Here’s a business-related scenario that unquestionably keeps a legion of company principals across myriad industries in New York and elsewhere awake at night.
To wit: A long-tenured and valuable employee with close access to key company information — including business plans, proprietary processes and intellectual property — has just given notice to quit and voiced an intent to join up with your most ardent business rival.
As an executive, should you be concerned?
Of course you should. That individual, who has long been a notable asset for you, will now just as likely be a major contributor to a strong competitor — and largely because of the skills and knowledge he or she honed while under your wing.
Can you take timely and purposeful steps to guard against actions that your departing employee might take in the future — and perhaps commencing on day 1 of a new job placement — that can materially and adversely affect the bottom line for your business? If that ex-worker seeks to transfer critically important information learned while performing in your enterprise or otherwise intends to exploit a new opportunity by exercising singular skills and knowledge previously cultivated, can you effectively stop such behavior?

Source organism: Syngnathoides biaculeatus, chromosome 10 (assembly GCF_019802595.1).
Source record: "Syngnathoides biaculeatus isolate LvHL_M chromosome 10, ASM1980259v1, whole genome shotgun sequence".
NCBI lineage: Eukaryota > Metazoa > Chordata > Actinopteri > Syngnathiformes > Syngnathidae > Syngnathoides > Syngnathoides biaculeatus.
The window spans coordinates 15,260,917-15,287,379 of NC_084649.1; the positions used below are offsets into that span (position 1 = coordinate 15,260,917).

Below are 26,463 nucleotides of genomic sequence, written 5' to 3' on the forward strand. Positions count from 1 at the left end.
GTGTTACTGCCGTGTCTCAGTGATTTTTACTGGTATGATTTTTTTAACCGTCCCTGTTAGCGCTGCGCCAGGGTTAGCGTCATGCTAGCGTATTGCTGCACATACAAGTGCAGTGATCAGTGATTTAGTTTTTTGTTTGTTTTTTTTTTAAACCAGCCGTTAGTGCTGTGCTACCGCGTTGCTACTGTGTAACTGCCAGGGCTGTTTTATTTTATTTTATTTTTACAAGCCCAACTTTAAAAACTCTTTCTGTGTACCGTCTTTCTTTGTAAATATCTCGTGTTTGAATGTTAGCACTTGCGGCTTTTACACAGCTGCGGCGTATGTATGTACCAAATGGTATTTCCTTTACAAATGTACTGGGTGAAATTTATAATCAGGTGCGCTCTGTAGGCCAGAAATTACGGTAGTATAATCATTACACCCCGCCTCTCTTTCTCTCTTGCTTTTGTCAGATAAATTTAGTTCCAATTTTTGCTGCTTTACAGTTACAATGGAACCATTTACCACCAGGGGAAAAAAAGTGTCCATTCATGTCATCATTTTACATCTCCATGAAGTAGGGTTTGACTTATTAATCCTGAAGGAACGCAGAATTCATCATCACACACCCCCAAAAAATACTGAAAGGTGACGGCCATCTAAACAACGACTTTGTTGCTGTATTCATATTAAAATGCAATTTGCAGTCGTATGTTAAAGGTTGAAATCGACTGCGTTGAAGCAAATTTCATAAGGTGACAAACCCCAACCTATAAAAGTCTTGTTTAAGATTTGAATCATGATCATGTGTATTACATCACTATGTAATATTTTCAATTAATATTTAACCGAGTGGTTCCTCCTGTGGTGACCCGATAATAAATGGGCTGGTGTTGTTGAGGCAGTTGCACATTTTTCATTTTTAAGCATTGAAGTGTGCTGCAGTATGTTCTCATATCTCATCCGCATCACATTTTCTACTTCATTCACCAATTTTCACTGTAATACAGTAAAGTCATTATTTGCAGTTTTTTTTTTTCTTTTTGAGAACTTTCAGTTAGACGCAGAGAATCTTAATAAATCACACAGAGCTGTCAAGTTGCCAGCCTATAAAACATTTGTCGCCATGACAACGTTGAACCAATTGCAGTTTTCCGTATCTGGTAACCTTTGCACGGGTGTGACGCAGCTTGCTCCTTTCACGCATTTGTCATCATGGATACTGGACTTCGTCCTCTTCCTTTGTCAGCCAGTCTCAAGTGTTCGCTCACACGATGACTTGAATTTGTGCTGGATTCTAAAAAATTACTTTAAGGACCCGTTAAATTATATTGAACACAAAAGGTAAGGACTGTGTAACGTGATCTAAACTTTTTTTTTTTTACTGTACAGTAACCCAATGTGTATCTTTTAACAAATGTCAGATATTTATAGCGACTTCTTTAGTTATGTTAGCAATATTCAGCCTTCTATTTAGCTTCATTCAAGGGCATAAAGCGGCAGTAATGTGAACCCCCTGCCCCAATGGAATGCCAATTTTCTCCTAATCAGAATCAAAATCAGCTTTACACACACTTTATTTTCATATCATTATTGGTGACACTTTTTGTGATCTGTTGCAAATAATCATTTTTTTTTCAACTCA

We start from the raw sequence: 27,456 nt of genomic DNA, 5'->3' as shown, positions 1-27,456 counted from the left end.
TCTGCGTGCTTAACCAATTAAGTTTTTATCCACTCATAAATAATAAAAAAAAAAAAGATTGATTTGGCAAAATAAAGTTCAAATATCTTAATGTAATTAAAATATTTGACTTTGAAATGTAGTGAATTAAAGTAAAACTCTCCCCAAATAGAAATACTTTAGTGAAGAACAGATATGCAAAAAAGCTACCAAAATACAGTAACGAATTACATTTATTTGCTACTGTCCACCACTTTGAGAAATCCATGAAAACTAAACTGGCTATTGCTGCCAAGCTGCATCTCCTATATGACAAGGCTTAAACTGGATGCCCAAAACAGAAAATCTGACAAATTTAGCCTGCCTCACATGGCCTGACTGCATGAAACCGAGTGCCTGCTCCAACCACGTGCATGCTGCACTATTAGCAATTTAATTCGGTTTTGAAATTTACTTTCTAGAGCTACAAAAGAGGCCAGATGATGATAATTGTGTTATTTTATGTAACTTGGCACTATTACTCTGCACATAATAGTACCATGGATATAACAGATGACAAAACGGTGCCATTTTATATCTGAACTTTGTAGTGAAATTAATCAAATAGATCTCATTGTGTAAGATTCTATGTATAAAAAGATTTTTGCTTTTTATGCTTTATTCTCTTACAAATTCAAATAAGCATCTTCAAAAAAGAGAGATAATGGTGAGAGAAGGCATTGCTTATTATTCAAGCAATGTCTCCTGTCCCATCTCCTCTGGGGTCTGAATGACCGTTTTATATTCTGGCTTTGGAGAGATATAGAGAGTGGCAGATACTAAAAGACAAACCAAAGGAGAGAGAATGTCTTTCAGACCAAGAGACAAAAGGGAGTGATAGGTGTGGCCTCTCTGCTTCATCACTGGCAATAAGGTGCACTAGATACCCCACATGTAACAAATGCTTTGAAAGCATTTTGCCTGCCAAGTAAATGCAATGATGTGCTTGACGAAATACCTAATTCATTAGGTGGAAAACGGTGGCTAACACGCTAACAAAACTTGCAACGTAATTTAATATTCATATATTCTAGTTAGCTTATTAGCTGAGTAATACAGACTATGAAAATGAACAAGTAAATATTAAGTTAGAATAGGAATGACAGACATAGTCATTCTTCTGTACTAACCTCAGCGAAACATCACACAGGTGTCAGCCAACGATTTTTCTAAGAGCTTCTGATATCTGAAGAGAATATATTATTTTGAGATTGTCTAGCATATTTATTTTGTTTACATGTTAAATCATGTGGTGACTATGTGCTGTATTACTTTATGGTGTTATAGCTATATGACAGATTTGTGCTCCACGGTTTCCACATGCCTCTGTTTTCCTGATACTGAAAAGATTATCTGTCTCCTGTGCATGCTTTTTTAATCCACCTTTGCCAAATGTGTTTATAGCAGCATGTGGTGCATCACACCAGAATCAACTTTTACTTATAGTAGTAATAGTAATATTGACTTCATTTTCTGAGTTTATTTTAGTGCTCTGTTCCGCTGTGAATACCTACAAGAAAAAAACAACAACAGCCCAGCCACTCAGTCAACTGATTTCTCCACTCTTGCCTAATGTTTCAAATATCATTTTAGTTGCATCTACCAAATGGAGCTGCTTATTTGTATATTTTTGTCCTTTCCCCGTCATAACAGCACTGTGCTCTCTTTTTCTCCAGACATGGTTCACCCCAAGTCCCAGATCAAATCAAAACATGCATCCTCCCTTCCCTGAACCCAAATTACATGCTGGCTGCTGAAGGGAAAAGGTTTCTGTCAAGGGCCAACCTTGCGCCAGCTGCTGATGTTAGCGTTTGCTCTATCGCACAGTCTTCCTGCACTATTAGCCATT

In a word, maybe.
Candidly, that largely depends upon whether you took timely action prior to hiring that worker or at an appropriate juncture during his or her employment to address reasonable limitations regarding post-termination work to be engaged in with another employer.
Centrally, a timely, well-considered and appropriately balanced noncompete agreement can go far toward protecting an employer’s interests in the event that a key worker commences work with a business rival or intends to directly compete against you.
The proven business lawyers at R3M Law Moser, LLP, routinely work with diverse businesses across New York that seek to protect trade secrets and other important information from disclosure.
A noncompete agreement can be an invaluable tool for achieving that goal. We will take a closer look at this legal tool in our next blog post.